When Lay Chhun Hour started as a rice entrepreneur, he knew little about the sector but went on to transform his parents’ small business into a multi-million dollar enterprise.
Chhun Hour, 40, also known as Andy, is the CEO of City Rice Import and Export Co,. LTD, which he co-founded in 2012. Andy estimates that his company’s assets are today valued at $15 million. Last year, export sales were valued at $60 million.
Andy has five siblings and graduated from University of Wisconsin Superior majoring in Management and International Business. He also holds an MBA at California State University of Long Beach, majoring in finance and management.
He also worked full-time at a Japanese logistics company in the US when studying there.
Andy’s parents are from Kandal province and were evacuated by the Khmer Rouge to Battambang, which is known as the country’s rice bowl because of its fertile soil.
His parents were unable to cross the border to a refugee camp in Thailand and decided to stay in Battambang. His father began work as a mototaxi driver and his mother sold kuyteav after the fall of the Khmer Rouge. Later on, the family ran a milling business.
Andy inherited the rice mill from his parents in 2012 after returning from his studies in the United States. At the time, it could produce about 3,000 tonnes of milled rice per year for local supply.
When he returned in 2011, he knew little about rice.
The mill was traditional and was run by a car engine that often broke down. When Andy returned, the rice sector had somehow developed one step ahead.
He started running the business and was trying to find ways to improve the quality and start exporting.
With financial help from the International Financial Corporation (IFC) - a sister organization of the World Bank - he was taken on trips to Vietnam and Thailand. There, he learned how the rice sector had developed.
Agricultural And Rural Development Bank (ARDB) has also helped City Rice to grow by providing loans to purchase paddy from farmers and last year, they had helped build dryers, Andy said.
He was given a free booth at international exhibitions and as the next generation of rice entrepreneurs, he understands how important it is to have standard quality food products.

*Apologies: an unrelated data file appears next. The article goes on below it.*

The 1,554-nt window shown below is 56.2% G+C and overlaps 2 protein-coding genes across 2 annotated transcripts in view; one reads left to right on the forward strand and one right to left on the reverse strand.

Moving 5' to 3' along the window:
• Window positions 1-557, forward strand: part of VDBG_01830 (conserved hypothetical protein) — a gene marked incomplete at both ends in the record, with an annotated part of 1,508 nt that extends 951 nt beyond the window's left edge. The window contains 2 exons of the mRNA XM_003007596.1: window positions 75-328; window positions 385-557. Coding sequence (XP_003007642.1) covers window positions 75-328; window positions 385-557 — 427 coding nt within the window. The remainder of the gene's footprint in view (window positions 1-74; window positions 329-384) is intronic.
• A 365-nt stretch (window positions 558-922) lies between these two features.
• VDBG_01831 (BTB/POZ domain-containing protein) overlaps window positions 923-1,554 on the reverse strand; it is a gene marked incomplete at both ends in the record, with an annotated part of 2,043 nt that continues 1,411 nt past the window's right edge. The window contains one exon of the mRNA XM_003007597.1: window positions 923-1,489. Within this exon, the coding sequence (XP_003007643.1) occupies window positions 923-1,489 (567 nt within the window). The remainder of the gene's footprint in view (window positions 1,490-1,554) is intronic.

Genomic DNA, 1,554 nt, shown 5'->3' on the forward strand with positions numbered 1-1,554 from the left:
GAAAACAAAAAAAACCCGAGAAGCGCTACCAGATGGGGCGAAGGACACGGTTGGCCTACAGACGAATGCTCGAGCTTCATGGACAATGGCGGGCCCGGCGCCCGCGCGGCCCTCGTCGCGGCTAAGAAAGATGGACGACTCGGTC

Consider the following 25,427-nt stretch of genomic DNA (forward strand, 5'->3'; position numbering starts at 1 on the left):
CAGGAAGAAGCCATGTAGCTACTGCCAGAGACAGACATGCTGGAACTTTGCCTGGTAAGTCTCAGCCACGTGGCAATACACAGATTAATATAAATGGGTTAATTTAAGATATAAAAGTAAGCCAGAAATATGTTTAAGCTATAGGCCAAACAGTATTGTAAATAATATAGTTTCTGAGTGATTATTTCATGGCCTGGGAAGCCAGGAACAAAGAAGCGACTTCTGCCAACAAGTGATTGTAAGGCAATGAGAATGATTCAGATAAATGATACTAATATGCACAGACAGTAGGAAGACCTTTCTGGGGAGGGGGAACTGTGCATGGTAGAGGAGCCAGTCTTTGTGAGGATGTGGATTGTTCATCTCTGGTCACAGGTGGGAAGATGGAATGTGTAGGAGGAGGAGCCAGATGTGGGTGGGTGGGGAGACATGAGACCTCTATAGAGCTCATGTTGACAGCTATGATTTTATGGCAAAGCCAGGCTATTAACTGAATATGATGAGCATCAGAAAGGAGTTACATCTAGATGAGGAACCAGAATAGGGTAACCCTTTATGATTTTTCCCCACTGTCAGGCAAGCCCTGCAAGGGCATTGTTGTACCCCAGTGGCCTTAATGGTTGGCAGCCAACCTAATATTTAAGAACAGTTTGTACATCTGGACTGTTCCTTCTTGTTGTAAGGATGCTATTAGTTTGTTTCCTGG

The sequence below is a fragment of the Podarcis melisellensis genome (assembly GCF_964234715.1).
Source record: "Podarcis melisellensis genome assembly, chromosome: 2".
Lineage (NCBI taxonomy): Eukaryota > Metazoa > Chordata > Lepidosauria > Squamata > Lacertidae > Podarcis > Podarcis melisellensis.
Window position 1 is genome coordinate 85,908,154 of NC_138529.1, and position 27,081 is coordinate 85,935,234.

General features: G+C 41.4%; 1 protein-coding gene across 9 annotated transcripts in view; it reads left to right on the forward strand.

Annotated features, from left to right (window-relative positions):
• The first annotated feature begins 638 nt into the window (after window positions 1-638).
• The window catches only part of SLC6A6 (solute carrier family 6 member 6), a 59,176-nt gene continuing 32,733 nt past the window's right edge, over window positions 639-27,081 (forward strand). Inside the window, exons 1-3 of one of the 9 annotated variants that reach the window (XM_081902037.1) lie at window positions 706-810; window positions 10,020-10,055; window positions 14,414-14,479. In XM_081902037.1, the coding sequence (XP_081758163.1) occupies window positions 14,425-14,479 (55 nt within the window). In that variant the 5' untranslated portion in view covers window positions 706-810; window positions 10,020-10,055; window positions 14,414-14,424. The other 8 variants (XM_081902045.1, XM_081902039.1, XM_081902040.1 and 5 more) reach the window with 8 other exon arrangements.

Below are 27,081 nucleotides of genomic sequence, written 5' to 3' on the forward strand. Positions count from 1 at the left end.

He faced many challenges including lack of funding, milling techniques not being modern and often broke down. The machine broke down about 20 days each month, disrupting businesses.
Andy was given a milling machine that sits on one hectare of land in Battambang. His parents also gave him some land titles in Phnom Penh to use as collateral to get loans from a bank.
As the oldest brother of the family, Andy’s parents thought he should lead the business, with any profits made divided among the family.
Today, City Rice Import and Export Co,. LTD focuses primarily on exporting rice. During its first three years, the company did not perform well, as they could not find clients and could only mill rice for other businesses to export.
He took out a $1 million loan and was nervous because during these first three years, the company did not perform well. From 2012 to 2015, it was only able to export between 100 and 200 tonnes of rice.
The Ministry of Commerce and the General Department of Taxation also continuously asked him why his business had not performed well, resulting in zero profits.
However, 2015 was the year that kicked off his rice’s reputation, following three consecutive wins by City Rice as the Cambodian best rice in 2014, 2015 and 2016.
“It was our selling point and in 2016, a Chinese business came to contact us,” he said, adding that his generation of entrepreneurs is different from previous ones, because he is more honest when doing business.
Andy also speaks Chinese and understands Chinese culture. While studying in the US, he also understood the concept of running a clean business.
The Chinese businessman who came to him placed an order to mill 3,000 tonnes of rice, worth $2.1 million, to export to China.
“We thought he was joking,” Andy said. The businessman paid him $500,000 and the rest when the work was finished.
Since then, Cambodian rice has been well known for its quality and despite the price is a little more expensive than the neighboring countries.
“I think what made us standout was the quality, even though we made small profits, we still produced high quality rice.”
City Rice kept increasing exports, up from a few hundreds tonnes to a few thousands, then tens of thousands. In 2021, he broke the record of exporting 10,2000 tonnes.
Nearly 60,000 tonnes of rice has been exported by City Rice so far this year, he said.
“What I learnt is integrity, it's important, the reputation in doing business with local partners, buyers and all stakeholders working with us. I am honest and when I do things, I help people around us grow so people support us."
“The agricultural sector will grow because other countries such as Thailand and Vietnam have moved to plant something that is more expensive than rice. Some regions have changed from agricultural land to commercial land.
“Cambodia still has virgin soil, some other countries almost lost that, we lack techniques and I understand that in the next 10 years through research we won't do just rice, but durians and now we grow some mangos,” he said.
Thailand is Cambodia’s rice competitor as the two countries have similar rice types and Thailand has bigger rice companies and government support. The Thai rice sector started about 200 or 300 years before Cambodia, which began producing rice to export in 2008.
Last year, international sales were worth $60 million. Andy married in 2017 and has three children, including identical twins.
“It's a miracle,” he said of his twins. “My family is fortunate, I have a son and daughters.”